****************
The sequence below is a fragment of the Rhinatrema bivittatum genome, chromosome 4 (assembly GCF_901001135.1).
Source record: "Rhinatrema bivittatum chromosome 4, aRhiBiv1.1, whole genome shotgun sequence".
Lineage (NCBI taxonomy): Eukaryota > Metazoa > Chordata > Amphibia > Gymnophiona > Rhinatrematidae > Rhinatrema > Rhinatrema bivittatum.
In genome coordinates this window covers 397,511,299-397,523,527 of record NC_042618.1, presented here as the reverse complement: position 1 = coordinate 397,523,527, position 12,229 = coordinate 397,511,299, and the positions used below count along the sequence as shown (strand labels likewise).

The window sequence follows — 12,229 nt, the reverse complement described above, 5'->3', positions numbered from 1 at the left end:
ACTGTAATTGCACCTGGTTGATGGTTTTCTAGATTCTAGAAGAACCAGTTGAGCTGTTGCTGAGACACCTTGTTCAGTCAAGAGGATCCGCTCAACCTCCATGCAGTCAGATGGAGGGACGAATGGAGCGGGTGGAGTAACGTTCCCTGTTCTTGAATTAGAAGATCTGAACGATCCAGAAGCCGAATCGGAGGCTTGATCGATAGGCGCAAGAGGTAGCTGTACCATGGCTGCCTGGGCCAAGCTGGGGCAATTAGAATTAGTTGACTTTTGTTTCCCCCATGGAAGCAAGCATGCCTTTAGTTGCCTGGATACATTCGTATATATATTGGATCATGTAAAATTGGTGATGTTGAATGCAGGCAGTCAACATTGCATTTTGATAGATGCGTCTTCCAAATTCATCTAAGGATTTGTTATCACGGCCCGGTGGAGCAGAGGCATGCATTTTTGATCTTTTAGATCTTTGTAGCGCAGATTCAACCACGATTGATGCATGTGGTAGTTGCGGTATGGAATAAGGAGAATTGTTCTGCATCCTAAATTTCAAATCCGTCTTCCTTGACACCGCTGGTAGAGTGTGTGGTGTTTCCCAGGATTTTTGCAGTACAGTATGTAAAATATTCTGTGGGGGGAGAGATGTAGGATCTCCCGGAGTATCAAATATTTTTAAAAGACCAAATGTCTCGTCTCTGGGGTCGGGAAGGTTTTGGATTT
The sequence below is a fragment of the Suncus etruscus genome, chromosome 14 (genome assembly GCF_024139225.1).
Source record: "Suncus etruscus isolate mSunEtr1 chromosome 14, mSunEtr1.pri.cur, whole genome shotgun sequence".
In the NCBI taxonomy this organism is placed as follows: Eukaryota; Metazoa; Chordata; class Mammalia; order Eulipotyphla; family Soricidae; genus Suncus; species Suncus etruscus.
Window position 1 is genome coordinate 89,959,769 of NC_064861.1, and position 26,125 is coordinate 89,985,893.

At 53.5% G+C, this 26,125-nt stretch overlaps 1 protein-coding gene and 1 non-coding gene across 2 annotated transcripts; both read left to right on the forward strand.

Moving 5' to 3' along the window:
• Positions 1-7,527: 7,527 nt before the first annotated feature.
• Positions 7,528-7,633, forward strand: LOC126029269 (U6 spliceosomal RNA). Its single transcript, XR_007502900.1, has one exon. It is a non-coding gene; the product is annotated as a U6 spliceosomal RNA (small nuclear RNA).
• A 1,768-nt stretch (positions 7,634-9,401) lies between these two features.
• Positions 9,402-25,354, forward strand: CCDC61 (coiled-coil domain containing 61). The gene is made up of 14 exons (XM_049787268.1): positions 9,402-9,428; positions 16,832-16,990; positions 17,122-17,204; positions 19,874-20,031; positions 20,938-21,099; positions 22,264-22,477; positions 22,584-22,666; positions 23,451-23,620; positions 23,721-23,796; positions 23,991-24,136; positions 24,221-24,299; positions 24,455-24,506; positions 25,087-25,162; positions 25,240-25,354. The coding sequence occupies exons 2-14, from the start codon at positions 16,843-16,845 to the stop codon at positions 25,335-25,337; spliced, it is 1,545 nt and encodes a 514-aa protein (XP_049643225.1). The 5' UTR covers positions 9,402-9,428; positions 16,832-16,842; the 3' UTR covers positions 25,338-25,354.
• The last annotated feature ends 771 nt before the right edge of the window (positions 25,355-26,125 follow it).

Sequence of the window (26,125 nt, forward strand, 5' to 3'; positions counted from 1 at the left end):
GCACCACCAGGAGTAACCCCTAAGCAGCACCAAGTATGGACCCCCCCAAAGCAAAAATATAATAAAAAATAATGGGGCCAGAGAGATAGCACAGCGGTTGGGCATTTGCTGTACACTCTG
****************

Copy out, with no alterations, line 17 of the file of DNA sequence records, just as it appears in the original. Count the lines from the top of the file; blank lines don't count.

• The last annotated feature ends 771 nt before the right edge of the window (positions 25,355-26,125 follow it).